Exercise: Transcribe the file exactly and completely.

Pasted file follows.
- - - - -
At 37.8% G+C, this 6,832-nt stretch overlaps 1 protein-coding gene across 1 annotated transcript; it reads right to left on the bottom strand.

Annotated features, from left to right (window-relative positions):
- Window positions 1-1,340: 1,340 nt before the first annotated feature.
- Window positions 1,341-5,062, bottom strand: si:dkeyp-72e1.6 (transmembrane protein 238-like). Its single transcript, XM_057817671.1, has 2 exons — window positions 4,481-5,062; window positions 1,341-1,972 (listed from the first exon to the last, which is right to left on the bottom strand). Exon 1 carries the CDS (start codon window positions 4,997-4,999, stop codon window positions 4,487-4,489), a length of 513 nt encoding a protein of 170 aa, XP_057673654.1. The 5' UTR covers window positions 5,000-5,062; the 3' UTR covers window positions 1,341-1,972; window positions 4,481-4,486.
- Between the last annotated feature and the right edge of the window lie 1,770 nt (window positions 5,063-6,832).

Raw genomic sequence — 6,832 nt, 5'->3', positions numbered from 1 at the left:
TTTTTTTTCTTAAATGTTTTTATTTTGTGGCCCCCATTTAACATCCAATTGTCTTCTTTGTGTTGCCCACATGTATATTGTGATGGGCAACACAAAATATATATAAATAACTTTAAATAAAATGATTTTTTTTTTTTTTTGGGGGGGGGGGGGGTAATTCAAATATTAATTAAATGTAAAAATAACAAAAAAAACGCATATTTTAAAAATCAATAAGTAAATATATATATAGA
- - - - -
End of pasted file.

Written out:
At 37.8% G+C, this 6,832-nt stretch overlaps 1 protein-coding gene across 1 annotated transcript; it reads right to left on the bottom strand.

Annotated features, from left to right (window-relative positions):
- Window positions 1-1,340: 1,340 nt before the first annotated feature.
- Window positions 1,341-5,062, bottom strand: si:dkeyp-72e1.6 (transmembrane protein 238-like). Its single transcript, XM_057817671.1, has 2 exons — window positions 4,481-5,062; window positions 1,341-1,972 (listed from the first exon to the last, which is right to left on the bottom strand). Exon 1 carries the CDS (start codon window positions 4,997-4,999, stop codon window positions 4,487-4,489), a length of 513 nt encoding a protein of 170 aa, XP_057673654.1. The 5' UTR covers window positions 5,000-5,062; the 3' UTR covers window positions 1,341-1,972; window positions 4,481-4,486.
- Between the last annotated feature and the right edge of the window lie 1,770 nt (window positions 5,063-6,832).

Raw genomic sequence — 6,832 nt, 5'->3', positions numbered from 1 at the left:
TTTTTTTTCTTAAATGTTTTTATTTTGTGGCCCCCATTTAACATCCAATTGTCTTCTTTGTGTTGCCCACATGTATATTGTGATGGGCAACACAAAATATATATAAATAACTTTAAATAAAATGATTTTTTTTTTTTTTTGGGGGGGGGGGGGGTAATTCAAATATTAATTAAATGTAAAAATAACAAAAAAAACGCATATTTTAAAAATCAATAAGTAAATATATATATAGA